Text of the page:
Users of self-driving cars will be able to watch TV and films behind the wheel under proposed updates to the Highway Code.
It will still be illegal to use a mobile phone behind the wheel, but drivers will be allowed to watch TV and films on built-in screens.
The Highway Code update will stress that motorists must be ready to take back control of vehicles if needed.
It will also say drivers will not be held responsible should they crash. The Department for Transport (DfT) said that in the event of an accident, insurance companies rather than individuals will be liable for claims.
The proposed code update comes following a public consultation and has been described as an interim measure by the government in support of the early deployment of self-driving vehicles.
There are no vehicles approved for self-driving on Britain’s roads, but the first could be given the go-ahead this year. As it stands, similar technology such as cruise control and automatic stop/start is classified as “assistive”, meaning that users must remain fully in control.
In April 2021, the DfT announced that it would allow hands-free driving in vehicles with lane-keeping technology on congested motorways.
Trudy Harrison, the transport minister, called the update to the Highway Code a “major milestone in our safe introduction of self-driving vehicles”. She claimed that the introduction of self-driving vehicles will “revolutionise the way we travel, making our future journeys greener, safer and more reliable”.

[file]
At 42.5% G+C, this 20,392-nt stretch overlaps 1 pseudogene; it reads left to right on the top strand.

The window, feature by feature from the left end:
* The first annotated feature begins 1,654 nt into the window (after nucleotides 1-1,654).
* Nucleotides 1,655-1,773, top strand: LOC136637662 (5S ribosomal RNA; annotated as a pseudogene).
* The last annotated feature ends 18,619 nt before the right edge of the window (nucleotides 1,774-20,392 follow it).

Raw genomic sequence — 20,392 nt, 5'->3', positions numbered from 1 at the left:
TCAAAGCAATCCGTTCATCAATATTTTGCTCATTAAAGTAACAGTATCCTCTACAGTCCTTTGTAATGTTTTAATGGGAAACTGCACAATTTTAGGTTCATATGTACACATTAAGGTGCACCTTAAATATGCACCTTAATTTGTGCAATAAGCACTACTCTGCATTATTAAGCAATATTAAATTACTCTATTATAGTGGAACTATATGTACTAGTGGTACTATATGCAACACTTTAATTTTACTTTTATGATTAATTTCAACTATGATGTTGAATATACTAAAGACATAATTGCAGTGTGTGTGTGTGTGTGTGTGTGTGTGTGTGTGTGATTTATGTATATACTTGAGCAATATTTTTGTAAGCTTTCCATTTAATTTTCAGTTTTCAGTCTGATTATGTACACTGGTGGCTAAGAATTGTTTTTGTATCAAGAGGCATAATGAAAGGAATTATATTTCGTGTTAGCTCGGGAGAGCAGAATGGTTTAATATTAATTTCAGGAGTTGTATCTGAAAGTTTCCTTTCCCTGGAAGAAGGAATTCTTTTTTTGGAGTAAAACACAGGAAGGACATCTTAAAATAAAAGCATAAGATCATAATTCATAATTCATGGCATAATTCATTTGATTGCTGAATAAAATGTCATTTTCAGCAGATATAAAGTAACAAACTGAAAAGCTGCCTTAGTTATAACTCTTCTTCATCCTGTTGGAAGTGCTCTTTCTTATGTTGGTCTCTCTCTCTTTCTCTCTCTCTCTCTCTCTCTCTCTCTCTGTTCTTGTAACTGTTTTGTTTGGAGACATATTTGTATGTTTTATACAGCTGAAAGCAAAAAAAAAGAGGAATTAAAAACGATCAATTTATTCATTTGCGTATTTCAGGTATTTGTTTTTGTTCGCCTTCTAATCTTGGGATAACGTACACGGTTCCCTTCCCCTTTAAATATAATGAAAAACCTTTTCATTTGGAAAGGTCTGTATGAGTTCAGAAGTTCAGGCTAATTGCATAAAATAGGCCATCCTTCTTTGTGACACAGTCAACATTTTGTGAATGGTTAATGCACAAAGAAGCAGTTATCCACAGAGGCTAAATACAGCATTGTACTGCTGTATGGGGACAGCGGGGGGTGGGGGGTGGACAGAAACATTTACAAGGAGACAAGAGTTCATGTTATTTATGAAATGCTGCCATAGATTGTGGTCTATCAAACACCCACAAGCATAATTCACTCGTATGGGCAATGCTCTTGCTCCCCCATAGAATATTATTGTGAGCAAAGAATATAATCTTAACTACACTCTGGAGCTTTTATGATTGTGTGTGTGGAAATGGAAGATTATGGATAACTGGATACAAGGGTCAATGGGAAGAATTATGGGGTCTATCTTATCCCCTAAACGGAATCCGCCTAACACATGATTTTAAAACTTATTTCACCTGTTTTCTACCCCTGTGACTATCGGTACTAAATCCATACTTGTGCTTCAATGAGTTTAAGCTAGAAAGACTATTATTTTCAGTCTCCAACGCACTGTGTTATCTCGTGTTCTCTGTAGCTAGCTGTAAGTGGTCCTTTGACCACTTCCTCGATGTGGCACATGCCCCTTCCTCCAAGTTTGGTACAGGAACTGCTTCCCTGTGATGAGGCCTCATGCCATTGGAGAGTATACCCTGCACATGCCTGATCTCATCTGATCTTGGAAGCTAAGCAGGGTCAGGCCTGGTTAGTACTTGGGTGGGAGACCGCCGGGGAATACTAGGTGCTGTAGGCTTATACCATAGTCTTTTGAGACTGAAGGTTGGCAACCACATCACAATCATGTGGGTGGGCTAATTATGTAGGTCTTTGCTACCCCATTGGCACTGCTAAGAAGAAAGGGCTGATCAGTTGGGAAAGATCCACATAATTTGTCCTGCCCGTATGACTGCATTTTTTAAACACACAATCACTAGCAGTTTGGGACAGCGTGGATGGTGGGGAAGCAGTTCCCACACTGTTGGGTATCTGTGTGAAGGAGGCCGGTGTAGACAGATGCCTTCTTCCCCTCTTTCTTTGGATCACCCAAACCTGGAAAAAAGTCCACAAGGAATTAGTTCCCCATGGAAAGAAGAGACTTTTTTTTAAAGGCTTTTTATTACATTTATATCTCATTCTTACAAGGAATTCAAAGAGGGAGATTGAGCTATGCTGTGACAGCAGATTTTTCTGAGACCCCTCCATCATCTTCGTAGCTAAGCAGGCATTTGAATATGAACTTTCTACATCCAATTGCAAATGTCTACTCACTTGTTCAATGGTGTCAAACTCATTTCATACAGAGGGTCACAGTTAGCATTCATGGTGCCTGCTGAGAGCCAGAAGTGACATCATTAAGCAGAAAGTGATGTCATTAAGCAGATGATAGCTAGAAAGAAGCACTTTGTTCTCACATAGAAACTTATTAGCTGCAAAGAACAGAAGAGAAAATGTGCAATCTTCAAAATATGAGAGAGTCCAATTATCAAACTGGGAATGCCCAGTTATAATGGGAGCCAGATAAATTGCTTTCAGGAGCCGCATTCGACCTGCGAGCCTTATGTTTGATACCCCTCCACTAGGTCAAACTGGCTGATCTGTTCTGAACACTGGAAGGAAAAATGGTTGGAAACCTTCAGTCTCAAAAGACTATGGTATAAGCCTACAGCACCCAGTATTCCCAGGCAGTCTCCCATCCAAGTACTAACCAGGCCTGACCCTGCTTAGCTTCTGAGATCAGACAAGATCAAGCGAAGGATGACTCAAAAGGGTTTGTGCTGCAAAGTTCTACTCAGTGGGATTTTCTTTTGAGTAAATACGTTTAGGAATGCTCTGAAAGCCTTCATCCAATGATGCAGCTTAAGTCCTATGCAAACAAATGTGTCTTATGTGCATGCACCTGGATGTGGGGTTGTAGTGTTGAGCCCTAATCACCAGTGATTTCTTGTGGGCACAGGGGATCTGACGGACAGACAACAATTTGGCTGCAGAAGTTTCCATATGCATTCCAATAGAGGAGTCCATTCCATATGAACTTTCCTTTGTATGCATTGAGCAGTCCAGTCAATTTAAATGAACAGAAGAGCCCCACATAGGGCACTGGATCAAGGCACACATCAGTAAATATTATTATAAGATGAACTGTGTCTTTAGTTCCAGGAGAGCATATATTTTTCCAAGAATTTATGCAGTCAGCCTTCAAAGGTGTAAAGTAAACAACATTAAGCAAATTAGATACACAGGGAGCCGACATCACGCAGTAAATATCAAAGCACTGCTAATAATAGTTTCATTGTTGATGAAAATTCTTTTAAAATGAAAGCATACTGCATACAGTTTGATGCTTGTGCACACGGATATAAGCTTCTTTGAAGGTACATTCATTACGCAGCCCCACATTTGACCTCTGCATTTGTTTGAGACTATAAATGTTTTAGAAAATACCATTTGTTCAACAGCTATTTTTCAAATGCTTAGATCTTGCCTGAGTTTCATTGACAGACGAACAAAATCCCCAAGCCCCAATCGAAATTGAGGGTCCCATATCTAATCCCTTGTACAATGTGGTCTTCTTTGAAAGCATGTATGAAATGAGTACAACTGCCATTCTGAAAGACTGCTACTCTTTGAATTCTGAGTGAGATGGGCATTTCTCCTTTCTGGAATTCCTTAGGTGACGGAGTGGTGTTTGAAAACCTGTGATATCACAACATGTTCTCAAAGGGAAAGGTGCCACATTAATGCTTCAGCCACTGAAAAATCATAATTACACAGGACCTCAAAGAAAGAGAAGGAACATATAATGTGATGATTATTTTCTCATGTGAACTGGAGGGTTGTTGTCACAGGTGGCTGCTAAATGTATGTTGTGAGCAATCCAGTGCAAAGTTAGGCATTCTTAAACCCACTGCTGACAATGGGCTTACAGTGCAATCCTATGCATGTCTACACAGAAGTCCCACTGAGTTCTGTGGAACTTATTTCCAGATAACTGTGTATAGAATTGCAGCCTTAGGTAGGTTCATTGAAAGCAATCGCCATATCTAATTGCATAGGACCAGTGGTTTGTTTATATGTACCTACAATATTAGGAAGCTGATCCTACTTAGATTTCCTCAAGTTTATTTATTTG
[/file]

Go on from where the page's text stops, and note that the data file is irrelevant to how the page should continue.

“This exciting technology is developing at pace right here in Great Britain and we’re ensuring we have strong foundations in place for drivers when it takes to our roads,” she continued.
“In doing so, we can help improve travel for all while boosting economic growth across the nation and securing Britain’s place as a global science superpower.”
According to the DfT, the development of self-driving vehicles should create around 38,000 new jobs in Britain and is expected to be worth £41.7bn to the economy by 2035.
Steve Gooding, director of motoring research charity the RAC Foundation, said driverless cars “promise a future where death and injury on our roads are cut significantly” but pointed out that is likely to be a “long period of transition” while drivers retain “much of the responsibility for what happens”.
He stressed just how important it is that changes to regulations are communicated to drivers.
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